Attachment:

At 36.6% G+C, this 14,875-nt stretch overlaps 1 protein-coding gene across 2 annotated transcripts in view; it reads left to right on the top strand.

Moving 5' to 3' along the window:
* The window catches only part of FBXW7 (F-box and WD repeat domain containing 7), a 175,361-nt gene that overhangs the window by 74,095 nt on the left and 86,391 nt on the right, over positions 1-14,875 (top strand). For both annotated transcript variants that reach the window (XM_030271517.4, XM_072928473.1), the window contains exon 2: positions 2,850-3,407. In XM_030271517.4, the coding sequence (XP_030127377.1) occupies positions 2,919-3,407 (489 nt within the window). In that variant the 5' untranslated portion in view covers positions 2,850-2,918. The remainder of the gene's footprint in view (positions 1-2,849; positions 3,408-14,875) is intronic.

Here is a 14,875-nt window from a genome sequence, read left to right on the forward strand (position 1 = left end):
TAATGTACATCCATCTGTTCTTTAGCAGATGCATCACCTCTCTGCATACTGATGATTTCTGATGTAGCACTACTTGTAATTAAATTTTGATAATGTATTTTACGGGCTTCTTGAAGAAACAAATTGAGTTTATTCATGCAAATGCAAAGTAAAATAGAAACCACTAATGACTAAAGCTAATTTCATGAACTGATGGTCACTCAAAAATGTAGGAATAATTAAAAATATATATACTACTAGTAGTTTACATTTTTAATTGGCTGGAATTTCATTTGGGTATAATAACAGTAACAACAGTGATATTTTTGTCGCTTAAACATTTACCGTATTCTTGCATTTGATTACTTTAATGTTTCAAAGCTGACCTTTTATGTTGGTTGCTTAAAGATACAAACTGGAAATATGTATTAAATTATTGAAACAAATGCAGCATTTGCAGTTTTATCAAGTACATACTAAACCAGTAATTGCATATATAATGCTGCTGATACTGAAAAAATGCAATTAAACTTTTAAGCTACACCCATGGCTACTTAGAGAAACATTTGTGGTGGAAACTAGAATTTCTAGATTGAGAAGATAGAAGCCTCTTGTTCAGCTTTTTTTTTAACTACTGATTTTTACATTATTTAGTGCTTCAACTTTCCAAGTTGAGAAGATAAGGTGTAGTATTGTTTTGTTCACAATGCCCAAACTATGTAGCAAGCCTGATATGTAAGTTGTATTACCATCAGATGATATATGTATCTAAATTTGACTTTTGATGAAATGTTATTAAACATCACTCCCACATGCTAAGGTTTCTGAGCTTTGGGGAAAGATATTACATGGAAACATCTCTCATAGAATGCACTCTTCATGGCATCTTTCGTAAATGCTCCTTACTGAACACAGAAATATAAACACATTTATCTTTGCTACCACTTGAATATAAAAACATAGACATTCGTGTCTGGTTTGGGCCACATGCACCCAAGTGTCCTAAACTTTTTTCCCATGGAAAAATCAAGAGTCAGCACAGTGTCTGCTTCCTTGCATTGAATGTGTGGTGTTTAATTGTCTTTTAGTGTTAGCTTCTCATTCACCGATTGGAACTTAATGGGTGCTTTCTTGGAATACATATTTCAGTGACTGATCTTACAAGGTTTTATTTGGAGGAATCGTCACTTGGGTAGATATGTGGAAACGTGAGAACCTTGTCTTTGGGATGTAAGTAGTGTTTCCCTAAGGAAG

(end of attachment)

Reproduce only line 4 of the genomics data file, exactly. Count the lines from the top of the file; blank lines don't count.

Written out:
Here is a 14,875-nt window from a genome sequence, read left to right on the forward strand (position 1 = left end):